Pelvis with Distance by Jessica Jacobs
Review by Eve Kenneally
Jessica Jacobs’ debut poetry collection from White Pine Press, Pelvis with Distance, is a series of persona poems paying homage to the art and correspondence of Georgia O’Keeffe. Jacobs literally inhabits O’Keefe’s space by relocating to the farm where she lived the last years of her life (which she reflects on throughout the “In the Canyon” series of poems). The book is divided into four sections and includes an extensive list of notes and corresponding pictures on Jacobs’ website so the reader can get a complete sense of the aesthetic involved. Jacobs writes poems focusing on O’Keeffe (in particular, her marriage) and Jacobs’ own experiences immersing herself in the artist’s work.
Throughout the collection, Jacobs uses some lovely language – lush and sonically strong. For example, in “Red Barn in Wheatfield”, she writes: “until I couldn’t help but turn / pebbles on my tongue. Burr of silt. Their shapes / still bloom behind my tight-shut teeth” (20).
Additionally, my favorite series of poems was “Sent”, which were adapted from letters written to and from O’Keeffe – in “Sent June 6, 1917” she ends with “You see I never quite get enough of a perfect thing – ”. In “Early Abstraction”, Jacobs inhabits the voice of O’Keeffe writing to her husband: “I wish I could tell you / what I’ve wanted to say. Instead, here’s this drawing” (25). In “Alfred Stieglitz at 291 (First Encounter)", Jacobs writes, “No, these are not / a joke; yes, they are art” (21). Jacobs writing as O’Keeffe is lively, energetic, and wry.
However, I found the title to be overstating O’Keeffe’s presence in these poems, and felt similarly about parts of the “In the Canyon” series – for example, the line “You are the only home I’ve ever known” (105) lacked the subtlety and delicacy present in the other work in the collection. The fourth section also has a couple of poems ending with rhyme, which I didn’t think fit in with the scheme of the rest of the collection. Alternatively, I would love to see Jacobs play more with disjointed syntax, like she does in “Lake George, 1922”: “His mother lurks a doorway” (47). It’s lovely and surprising and a particular strength I hope Jacobs will revisit in her next collection.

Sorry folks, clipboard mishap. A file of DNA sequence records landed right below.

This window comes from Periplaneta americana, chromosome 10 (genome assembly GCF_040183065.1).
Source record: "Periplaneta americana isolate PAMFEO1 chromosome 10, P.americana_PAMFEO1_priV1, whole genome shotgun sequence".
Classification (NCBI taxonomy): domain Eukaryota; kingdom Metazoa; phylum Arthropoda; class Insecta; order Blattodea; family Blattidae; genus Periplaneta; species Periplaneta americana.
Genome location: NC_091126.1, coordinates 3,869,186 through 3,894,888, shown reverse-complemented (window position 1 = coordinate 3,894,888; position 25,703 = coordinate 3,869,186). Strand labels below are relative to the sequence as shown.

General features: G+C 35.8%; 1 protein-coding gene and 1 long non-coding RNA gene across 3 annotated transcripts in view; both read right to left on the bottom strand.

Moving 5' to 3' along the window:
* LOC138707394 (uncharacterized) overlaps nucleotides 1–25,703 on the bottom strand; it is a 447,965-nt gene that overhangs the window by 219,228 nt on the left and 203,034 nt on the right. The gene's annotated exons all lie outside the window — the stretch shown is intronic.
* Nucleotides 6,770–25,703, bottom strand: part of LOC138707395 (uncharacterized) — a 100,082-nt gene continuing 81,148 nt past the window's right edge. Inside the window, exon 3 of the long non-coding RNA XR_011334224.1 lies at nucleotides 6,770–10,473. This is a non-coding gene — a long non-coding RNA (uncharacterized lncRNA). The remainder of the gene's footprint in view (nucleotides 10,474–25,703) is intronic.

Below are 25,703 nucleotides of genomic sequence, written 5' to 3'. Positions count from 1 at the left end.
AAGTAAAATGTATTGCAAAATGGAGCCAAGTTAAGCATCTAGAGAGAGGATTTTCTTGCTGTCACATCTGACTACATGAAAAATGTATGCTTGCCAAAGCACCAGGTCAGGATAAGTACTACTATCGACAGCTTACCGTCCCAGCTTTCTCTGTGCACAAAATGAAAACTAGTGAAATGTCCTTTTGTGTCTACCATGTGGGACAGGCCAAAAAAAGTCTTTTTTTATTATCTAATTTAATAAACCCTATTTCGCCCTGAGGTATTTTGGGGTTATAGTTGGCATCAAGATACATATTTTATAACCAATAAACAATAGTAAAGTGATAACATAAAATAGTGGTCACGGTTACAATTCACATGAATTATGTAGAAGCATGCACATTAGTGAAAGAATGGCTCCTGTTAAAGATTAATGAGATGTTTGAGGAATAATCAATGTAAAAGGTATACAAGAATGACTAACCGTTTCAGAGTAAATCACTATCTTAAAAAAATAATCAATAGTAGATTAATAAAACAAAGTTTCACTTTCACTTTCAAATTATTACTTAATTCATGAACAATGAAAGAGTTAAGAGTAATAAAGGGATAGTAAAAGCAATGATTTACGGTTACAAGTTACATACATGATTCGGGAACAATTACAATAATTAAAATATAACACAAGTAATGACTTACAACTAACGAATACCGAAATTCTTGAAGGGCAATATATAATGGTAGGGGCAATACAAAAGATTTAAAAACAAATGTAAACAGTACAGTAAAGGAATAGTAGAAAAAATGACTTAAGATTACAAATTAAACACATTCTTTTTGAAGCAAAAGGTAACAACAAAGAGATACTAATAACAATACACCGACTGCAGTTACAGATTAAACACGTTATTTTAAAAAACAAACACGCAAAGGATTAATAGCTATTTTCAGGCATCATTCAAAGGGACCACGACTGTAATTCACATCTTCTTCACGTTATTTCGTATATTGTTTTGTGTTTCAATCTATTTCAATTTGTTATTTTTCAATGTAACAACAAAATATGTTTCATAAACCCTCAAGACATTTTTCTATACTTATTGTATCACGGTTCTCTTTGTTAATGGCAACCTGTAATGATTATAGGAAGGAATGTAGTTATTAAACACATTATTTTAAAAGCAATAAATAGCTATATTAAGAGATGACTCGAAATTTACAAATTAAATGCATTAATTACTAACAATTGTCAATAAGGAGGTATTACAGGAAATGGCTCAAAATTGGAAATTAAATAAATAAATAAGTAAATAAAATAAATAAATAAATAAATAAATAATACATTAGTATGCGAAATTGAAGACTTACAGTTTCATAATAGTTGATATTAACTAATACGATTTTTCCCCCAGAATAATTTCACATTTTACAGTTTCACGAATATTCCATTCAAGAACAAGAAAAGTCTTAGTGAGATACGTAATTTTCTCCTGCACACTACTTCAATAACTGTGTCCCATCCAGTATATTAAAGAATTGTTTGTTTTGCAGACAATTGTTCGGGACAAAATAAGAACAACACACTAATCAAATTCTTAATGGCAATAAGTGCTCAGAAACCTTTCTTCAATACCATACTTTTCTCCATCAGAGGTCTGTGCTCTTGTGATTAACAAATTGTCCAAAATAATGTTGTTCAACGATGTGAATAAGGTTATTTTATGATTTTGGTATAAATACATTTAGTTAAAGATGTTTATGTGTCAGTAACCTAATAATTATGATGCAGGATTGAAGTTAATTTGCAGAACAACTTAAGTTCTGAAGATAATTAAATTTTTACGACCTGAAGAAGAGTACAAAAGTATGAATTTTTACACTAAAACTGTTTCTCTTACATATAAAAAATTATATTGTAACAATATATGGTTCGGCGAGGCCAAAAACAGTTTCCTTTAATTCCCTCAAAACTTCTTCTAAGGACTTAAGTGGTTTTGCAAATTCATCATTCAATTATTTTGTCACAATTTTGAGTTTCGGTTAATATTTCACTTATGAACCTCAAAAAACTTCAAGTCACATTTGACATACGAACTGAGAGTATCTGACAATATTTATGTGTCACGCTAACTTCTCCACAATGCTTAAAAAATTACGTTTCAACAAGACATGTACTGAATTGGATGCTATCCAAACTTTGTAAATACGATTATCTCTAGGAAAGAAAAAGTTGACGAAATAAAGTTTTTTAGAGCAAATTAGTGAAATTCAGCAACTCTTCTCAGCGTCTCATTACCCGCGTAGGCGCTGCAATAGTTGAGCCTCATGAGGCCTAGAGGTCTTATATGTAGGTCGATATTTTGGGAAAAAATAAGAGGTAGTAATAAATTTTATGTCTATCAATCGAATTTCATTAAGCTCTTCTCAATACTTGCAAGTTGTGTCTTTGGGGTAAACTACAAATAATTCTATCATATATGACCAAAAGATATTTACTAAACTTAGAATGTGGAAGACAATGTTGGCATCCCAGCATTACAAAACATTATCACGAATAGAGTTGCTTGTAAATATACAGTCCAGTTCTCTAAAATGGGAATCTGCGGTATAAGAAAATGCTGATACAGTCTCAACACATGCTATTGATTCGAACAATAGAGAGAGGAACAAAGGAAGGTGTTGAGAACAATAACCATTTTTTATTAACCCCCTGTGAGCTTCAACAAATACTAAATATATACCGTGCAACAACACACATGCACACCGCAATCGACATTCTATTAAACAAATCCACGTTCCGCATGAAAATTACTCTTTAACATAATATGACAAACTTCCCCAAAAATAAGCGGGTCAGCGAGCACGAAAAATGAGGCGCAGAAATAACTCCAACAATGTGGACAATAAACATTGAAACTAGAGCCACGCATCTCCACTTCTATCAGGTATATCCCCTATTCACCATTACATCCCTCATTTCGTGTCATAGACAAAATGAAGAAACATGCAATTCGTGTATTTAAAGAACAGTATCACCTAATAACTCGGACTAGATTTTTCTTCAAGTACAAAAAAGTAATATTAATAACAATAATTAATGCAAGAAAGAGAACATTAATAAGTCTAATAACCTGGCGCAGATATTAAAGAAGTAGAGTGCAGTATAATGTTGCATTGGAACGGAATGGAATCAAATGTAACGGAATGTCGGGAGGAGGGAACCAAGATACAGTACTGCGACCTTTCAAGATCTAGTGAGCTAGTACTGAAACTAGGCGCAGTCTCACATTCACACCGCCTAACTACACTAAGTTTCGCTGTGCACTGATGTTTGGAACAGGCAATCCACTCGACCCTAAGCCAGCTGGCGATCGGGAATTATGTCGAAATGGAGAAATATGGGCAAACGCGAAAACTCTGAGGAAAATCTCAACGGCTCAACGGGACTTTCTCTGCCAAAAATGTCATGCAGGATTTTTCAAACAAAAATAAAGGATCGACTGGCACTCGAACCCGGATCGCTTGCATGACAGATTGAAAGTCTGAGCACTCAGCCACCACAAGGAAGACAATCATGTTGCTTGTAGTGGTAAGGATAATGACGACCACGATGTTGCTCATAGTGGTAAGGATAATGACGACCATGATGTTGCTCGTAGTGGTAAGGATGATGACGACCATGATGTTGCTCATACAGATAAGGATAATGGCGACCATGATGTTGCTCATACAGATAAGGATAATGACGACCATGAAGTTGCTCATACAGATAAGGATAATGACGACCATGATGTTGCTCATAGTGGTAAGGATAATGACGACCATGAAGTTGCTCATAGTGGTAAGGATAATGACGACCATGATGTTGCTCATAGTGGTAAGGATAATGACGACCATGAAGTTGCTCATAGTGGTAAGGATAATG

About the Author:
Jessica Jacobs is the author of Pelvis with Distance, a biography-in-poems of the artist Georgia O’Keeffe, published by White Pine Press in April 2015. This debut collection is a current finalist for the New Mexico-Arizona Book Awards and a nominee for the American Library Association’s Over the Rainbow book list. Jacobs holds an M.F.A. from Purdue University, where she served as the Editor-in-Chief of Sycamore Review, and a B.A. from Smith College. Her poetry, essays, and fiction have appeared widely in publications including Beloit Poetry Journal, The Missouri Review, Rattle, The Oxford American, and the Academy of American Poets’ Poem-a-Day series. An avid long-distance runner, Jessica has worked as a rock climbing instructor, bartender, editor, and professor. Jessica is now serving as faculty at Writing Workshops in Greece, Sewanee Young Writers Conference, and as the 2016 Hendrix-Murphy Writer-in-Residence at Hendrix College in Conway, AR. She lives in Little Rock with her wife, the poet Nickole Brown.
About the Reviewer:
Eve Kenneally is a poet from outside Boston by way of DC, where she got a BA in English from George Washington University and minored in creative writing/avoiding drunken conversations about the state of the government. Right now, she writes a lot about mermaids, dead girls, and pop culture. She likes poems that are strange and surprising (a less eloquent way of saying this is, "She likes poems that make her feel like she's been punched in the stomach").